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Personality Traits and the Marriage Market

  • Dupuy, Arnaud

    ()

    (LISER (CEPS/INSTEAD))

  • Galichon, Alfred

    ()

    (Sciences Po, Paris)

Which and how many attributes are relevant for the sorting of agents in a matching market? This paper addresses these questions by constructing indices of mutual attractiveness that aggregate information about agents' attributes. The first k indices for agents on each side of the market provide the best approximation of the matching surplus by a k-dimensional model. The methodology is applied on a unique Dutch household survey containing information about education, height, BMI, health, attitude towards risk and personality traits of spouses. Three important empirical conclusions are drawn. First, sorting in the marriage market is not unidimensional: individuals face important trade-offs between the attributes of their spouses which are not amenable to a single-dimensional index. Second, although education explains a quarter of a couple's observable surplus, personality traits explain another 20%. Third, different personality traits matter differently for men and for women.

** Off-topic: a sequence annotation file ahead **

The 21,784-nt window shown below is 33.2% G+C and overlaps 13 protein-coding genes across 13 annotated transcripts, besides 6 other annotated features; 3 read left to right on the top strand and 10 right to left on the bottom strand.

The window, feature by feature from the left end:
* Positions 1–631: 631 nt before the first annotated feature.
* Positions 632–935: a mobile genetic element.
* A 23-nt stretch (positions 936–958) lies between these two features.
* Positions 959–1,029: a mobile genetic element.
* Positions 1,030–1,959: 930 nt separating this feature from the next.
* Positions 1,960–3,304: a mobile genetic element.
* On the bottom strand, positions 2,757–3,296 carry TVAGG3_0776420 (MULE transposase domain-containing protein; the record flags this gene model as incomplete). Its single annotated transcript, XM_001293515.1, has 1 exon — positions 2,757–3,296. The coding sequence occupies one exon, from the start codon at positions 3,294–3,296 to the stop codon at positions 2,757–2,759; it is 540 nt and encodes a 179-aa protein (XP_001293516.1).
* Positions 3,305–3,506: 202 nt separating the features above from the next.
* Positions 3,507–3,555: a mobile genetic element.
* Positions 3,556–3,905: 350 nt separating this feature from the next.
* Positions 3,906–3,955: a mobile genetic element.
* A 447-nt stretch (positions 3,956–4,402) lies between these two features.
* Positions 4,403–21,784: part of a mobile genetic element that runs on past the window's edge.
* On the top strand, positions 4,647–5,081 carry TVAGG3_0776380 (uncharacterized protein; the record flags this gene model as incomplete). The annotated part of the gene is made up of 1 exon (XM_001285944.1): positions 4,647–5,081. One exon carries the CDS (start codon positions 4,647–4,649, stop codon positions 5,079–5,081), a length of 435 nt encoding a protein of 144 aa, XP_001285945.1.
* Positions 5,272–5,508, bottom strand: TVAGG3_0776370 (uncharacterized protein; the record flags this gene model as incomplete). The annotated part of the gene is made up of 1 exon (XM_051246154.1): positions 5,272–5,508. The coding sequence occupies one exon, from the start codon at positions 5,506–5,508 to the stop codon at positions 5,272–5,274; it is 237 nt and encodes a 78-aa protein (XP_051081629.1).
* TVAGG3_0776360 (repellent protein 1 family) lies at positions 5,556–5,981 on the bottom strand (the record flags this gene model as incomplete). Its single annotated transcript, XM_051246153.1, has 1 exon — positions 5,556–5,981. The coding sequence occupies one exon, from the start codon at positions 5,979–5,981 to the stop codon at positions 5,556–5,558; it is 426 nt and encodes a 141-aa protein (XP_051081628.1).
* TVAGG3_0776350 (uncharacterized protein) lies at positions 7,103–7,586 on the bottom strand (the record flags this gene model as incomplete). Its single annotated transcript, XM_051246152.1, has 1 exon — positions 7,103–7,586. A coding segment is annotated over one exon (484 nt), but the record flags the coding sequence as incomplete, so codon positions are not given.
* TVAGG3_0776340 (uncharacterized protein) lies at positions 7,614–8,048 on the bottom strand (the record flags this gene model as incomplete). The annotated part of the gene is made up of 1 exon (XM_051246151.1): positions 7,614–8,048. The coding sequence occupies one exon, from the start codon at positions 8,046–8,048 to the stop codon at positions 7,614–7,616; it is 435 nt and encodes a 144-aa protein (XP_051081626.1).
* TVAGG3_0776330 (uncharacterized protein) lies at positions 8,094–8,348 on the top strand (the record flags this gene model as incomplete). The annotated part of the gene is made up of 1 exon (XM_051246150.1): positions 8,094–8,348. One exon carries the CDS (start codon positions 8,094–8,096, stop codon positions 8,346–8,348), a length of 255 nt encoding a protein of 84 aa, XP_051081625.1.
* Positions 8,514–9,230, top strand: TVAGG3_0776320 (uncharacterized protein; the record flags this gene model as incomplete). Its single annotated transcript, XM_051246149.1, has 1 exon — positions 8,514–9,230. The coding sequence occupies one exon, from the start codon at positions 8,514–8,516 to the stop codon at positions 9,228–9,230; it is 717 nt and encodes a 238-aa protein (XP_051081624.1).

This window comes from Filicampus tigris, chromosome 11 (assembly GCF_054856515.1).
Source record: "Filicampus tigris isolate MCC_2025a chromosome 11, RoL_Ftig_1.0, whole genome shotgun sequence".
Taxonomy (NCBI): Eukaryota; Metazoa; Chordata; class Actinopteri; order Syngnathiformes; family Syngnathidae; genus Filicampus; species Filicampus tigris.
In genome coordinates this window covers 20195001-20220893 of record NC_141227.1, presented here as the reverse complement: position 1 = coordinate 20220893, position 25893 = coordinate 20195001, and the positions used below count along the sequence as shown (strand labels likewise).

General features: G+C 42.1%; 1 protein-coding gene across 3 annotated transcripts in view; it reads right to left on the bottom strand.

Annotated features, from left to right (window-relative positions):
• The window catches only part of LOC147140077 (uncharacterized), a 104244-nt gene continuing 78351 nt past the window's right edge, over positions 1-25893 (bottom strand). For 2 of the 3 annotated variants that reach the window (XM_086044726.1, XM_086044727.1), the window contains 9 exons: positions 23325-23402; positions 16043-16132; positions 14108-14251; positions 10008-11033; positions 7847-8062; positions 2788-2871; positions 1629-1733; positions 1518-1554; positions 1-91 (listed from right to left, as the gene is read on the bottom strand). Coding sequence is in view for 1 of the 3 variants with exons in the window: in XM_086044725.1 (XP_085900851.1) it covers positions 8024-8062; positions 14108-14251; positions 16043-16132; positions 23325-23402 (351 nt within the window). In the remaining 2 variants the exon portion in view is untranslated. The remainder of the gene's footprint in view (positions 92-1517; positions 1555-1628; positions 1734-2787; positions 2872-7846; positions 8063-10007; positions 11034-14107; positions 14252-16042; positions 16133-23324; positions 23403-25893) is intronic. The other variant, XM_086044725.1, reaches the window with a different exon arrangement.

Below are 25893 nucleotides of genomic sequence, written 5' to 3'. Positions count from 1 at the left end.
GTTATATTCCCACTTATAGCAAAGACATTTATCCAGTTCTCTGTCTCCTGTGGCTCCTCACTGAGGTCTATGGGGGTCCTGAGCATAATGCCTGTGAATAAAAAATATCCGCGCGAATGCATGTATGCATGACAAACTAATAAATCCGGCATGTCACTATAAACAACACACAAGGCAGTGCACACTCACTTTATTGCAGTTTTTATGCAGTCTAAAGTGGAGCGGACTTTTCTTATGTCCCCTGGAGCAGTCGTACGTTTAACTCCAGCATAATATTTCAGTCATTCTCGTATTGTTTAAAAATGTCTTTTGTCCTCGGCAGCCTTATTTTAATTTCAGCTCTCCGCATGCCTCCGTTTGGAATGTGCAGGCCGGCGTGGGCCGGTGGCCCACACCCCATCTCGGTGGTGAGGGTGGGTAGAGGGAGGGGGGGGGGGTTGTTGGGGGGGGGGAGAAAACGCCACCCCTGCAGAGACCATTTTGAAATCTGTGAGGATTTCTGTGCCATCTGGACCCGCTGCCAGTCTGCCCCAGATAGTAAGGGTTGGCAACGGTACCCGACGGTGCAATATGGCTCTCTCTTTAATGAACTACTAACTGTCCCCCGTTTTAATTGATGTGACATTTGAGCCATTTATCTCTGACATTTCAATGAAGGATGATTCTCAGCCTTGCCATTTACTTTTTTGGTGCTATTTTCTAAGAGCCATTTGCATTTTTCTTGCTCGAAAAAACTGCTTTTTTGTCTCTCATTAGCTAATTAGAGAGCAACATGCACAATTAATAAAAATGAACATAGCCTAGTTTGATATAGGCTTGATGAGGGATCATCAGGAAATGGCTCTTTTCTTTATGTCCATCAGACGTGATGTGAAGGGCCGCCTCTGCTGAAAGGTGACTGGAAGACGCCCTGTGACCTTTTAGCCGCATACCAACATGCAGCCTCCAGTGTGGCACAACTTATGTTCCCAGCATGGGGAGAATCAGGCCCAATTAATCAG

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Paper provided by Institute for the Study of Labor (IZA) in its series IZA Discussion Papers with number 6943.

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Length: 43 pages
Date of creation: Oct 2012
Date of revision:
Publication status: published in: Journal of Political Economy, 2014, 122 (6), 1271-1319.
Handle: RePEc:iza:izadps:dp6943
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  2. Pierre-Andr� Chiappori & Sonia Oreffice & Climent Quintana-Domeque, 2012. "Fatter Attraction: Anthropometric and Socioeconomic Matching on the Marriage Market," Journal of Political Economy, University of Chicago Press, vol. 120(4), pages 659 - 695.
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  17. Wong, Linda, 2001. "Structural Estimation of Marriage Models," 10th International Conference on Panel Data, Berlin, July 5-6, 2002 A1-1, International Conferences on Panel Data.
  18. Dan Anderberg, 2004. "Getting Hitched: The Equilibrium Marriage Market Behaviour of a British Cohort," Royal Holloway, University of London: Discussion Papers in Economics 04/12, Department of Economics, Royal Holloway University of London, revised Jul 2004.
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  20. Federico Echenique & Sangmok Lee & Matthew Shum & M. Bumin Yenmez, 2013. "The Revealed Preference Theory of Stable and Extremal Stable Matchings," Econometrica, Econometric Society, vol. 81(1), pages 153-171, 01.
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